As the legal battle against New York City’s unprecedented regulation of bris milah continues in court, Councilman David Greenfield says that legislation he introduced in the city council that would prevent the city from enacting or enforcing any regulation concerning circumcision has a realistic chance of passing.
“This is one of the most outrageous examples of government intruding into the ability of residents to freely practice their religion without restrictions based on questionable findings,” Greenfield said. “I continue to be outraged that the city took this incredibly misguided step last year, and will fight until the board reverses its decision or this bill becomes law.”
The Torah community was outraged when Mayor Michael Bloomberg’s board of health passed a regulation requiring mohalim to ask parents to sign a consent form which espouses the
Department of Health’s view associating metzitzah b’peh with serious health risks, a position firmly rejected by mohalim and leading medical experts.
Greenfield told Hamodia that he has spoken to many other council members about the proposed bill. “Many are sympathetic to our argument and several have told me that they will co-sponsor the legislation,” he said.
The council will vote on the bill after Bloomberg leaves office.
“I think that both Bill de Blasio and Joe Lhota have expressed interest in working with our community on this issue. So I am hopeful they will sign this bill, once passed, into law,” Greenfield said, referring to both the Democratic and Republican candidates for mayor.
“Councilman Greenfield is certainly right in taking a stand against such an unprecedented and unjustified intrusion into our mesorah,” Yerachmiel Simins, an attorney for three Jewish organizations and three mohalim who filed a lawsuit against the city over the regulation, told Hamodia.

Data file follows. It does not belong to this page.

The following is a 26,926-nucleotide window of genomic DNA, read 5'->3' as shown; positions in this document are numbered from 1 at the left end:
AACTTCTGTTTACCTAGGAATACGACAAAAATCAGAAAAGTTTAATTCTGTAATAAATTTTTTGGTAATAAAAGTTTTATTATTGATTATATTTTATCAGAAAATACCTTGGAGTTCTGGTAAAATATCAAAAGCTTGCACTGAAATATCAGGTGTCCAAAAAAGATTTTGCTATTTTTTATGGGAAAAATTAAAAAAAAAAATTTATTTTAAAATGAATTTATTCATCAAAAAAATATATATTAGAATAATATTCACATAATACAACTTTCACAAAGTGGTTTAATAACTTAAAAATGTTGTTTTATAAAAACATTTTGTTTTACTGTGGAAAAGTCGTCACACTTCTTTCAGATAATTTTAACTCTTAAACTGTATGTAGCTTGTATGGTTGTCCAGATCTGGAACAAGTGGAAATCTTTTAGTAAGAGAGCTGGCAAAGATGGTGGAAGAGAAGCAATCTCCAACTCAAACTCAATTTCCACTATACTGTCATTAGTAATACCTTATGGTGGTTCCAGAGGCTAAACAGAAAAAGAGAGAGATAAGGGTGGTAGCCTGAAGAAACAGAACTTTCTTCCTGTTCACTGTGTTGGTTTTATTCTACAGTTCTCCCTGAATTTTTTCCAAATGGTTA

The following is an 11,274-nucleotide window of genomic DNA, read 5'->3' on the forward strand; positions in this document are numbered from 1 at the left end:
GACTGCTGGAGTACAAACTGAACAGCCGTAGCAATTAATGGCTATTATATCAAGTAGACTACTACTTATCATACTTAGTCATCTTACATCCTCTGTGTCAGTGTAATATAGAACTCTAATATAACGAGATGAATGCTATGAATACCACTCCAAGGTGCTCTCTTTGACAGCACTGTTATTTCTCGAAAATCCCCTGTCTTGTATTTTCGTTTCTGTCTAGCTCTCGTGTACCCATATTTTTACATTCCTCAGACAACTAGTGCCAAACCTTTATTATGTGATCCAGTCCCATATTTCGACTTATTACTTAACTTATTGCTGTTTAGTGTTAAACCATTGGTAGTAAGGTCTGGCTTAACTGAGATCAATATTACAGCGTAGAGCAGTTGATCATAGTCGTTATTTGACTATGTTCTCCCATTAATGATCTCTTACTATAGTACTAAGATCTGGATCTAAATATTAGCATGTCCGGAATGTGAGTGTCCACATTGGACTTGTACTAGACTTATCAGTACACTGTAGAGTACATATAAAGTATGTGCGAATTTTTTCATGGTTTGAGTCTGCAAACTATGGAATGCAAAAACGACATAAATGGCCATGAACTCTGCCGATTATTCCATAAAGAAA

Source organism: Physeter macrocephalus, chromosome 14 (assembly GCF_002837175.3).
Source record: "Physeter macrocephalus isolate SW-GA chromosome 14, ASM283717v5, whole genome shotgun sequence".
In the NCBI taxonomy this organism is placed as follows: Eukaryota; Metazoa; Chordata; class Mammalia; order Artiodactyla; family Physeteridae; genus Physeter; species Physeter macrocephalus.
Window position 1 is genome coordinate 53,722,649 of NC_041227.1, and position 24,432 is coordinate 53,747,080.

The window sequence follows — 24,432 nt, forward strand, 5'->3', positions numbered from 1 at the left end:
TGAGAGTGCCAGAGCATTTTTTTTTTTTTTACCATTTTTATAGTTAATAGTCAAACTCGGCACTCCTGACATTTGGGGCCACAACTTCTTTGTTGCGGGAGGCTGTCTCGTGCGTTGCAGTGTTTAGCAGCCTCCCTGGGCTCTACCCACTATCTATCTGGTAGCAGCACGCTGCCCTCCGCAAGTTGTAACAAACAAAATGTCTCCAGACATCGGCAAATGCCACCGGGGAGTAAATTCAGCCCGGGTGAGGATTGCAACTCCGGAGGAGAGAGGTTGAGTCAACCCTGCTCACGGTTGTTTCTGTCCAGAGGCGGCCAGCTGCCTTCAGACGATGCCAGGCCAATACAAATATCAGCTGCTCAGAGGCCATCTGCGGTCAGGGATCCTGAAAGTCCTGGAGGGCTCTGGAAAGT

Simins added that he was withholding comments on the specific legislation until he reviewed the proposed bill.
That lawsuit is continuing on two levels. Oral arguments in the appeal to the 2nd Circuit from the denial of the preliminary injunction motion by a lower court is expected to be scheduled in the coming weeks, and a decision may issued by Jan. 1.
Yosef Chaim Salazar, an attorney who practices in Baltimore and New York, and is not affiliated with the case, told Hamodia Tuesday that he read the latest legal briefs and found them to be convincing.
“The plaintiffs/appellants have submitted a very powerful reply to the City’s brief, stressing the fact that, irrespective of its motivation, the MBP regulation exclusively affects core religious practices of Orthodox Jews,” Salazar says. “Accordingly, based on well-settled Supreme Court precedent, such regulation needs a heightened level of review by the courts to make sure it does not take away the constitutional rights of the affected population, which was not done by the District Court.”
Simins, the attorney for the plaintiffs, underscored the fact that this is a wide-reaching religious liberties issue.
“Mr. Greenfield is also right that this is not a Jewish issue, but one that affects all Americans concerned about defending the free exercise of religion, especially since the targeted practice has a history of being extraordinarily safe,” he declared.